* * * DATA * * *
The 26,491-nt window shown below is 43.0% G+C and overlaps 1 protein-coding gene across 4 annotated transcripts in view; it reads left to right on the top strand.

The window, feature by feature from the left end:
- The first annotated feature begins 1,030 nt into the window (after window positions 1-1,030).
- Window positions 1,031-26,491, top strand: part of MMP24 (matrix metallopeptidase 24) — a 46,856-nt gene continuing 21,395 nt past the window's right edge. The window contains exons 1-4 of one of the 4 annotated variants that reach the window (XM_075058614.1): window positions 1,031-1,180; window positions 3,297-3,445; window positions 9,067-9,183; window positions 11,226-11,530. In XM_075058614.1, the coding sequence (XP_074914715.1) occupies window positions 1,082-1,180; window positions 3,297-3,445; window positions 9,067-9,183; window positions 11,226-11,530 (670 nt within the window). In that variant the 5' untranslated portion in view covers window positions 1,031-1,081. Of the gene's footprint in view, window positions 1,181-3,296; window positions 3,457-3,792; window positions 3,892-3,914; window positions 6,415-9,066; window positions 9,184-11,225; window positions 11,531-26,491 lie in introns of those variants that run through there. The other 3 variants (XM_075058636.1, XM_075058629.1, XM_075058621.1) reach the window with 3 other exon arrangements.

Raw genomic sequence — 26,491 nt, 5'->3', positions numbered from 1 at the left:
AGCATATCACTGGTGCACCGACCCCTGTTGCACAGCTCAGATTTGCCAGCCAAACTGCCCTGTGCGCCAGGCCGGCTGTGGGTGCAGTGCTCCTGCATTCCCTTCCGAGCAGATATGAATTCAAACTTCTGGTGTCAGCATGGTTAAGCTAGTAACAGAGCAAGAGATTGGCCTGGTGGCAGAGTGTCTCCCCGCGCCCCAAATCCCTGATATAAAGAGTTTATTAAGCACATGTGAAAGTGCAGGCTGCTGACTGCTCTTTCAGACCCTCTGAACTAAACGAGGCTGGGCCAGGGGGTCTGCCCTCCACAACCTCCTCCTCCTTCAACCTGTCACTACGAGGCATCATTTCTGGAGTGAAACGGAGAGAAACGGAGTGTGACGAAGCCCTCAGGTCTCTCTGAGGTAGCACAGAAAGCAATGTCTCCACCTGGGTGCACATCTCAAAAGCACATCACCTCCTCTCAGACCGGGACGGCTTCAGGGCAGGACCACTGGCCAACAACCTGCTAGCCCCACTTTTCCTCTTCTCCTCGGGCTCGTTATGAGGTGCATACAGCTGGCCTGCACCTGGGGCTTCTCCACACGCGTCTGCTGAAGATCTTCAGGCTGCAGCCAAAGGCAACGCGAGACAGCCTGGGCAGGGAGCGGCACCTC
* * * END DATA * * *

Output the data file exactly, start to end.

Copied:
The 26,491-nt window shown below is 43.0% G+C and overlaps 1 protein-coding gene across 4 annotated transcripts in view; it reads left to right on the top strand.

The window, feature by feature from the left end:
- The first annotated feature begins 1,030 nt into the window (after window positions 1-1,030).
- Window positions 1,031-26,491, top strand: part of MMP24 (matrix metallopeptidase 24) — a 46,856-nt gene continuing 21,395 nt past the window's right edge. The window contains exons 1-4 of one of the 4 annotated variants that reach the window (XM_075058614.1): window positions 1,031-1,180; window positions 3,297-3,445; window positions 9,067-9,183; window positions 11,226-11,530. In XM_075058614.1, the coding sequence (XP_074914715.1) occupies window positions 1,082-1,180; window positions 3,297-3,445; window positions 9,067-9,183; window positions 11,226-11,530 (670 nt within the window). In that variant the 5' untranslated portion in view covers window positions 1,031-1,081. Of the gene's footprint in view, window positions 1,181-3,296; window positions 3,457-3,792; window positions 3,892-3,914; window positions 6,415-9,066; window positions 9,184-11,225; window positions 11,531-26,491 lie in introns of those variants that run through there. The other 3 variants (XM_075058636.1, XM_075058629.1, XM_075058621.1) reach the window with 3 other exon arrangements.

Raw genomic sequence — 26,491 nt, 5'->3', positions numbered from 1 at the left:
AGCATATCACTGGTGCACCGACCCCTGTTGCACAGCTCAGATTTGCCAGCCAAACTGCCCTGTGCGCCAGGCCGGCTGTGGGTGCAGTGCTCCTGCATTCCCTTCCGAGCAGATATGAATTCAAACTTCTGGTGTCAGCATGGTTAAGCTAGTAACAGAGCAAGAGATTGGCCTGGTGGCAGAGTGTCTCCCCGCGCCCCAAATCCCTGATATAAAGAGTTTATTAAGCACATGTGAAAGTGCAGGCTGCTGACTGCTCTTTCAGACCCTCTGAACTAAACGAGGCTGGGCCAGGGGGTCTGCCCTCCACAACCTCCTCCTCCTTCAACCTGTCACTACGAGGCATCATTTCTGGAGTGAAACGGAGAGAAACGGAGTGTGACGAAGCCCTCAGGTCTCTCTGAGGTAGCACAGAAAGCAATGTCTCCACCTGGGTGCACATCTCAAAAGCACATCACCTCCTCTCAGACCGGGACGGCTTCAGGGCAGGACCACTGGCCAACAACCTGCTAGCCCCACTTTTCCTCTTCTCCTCGGGCTCGTTATGAGGTGCATACAGCTGGCCTGCACCTGGGGCTTCTCCACACGCGTCTGCTGAAGATCTTCAGGCTGCAGCCAAAGGCAACGCGAGACAGCCTGGGCAGGGAGCGGCACCTC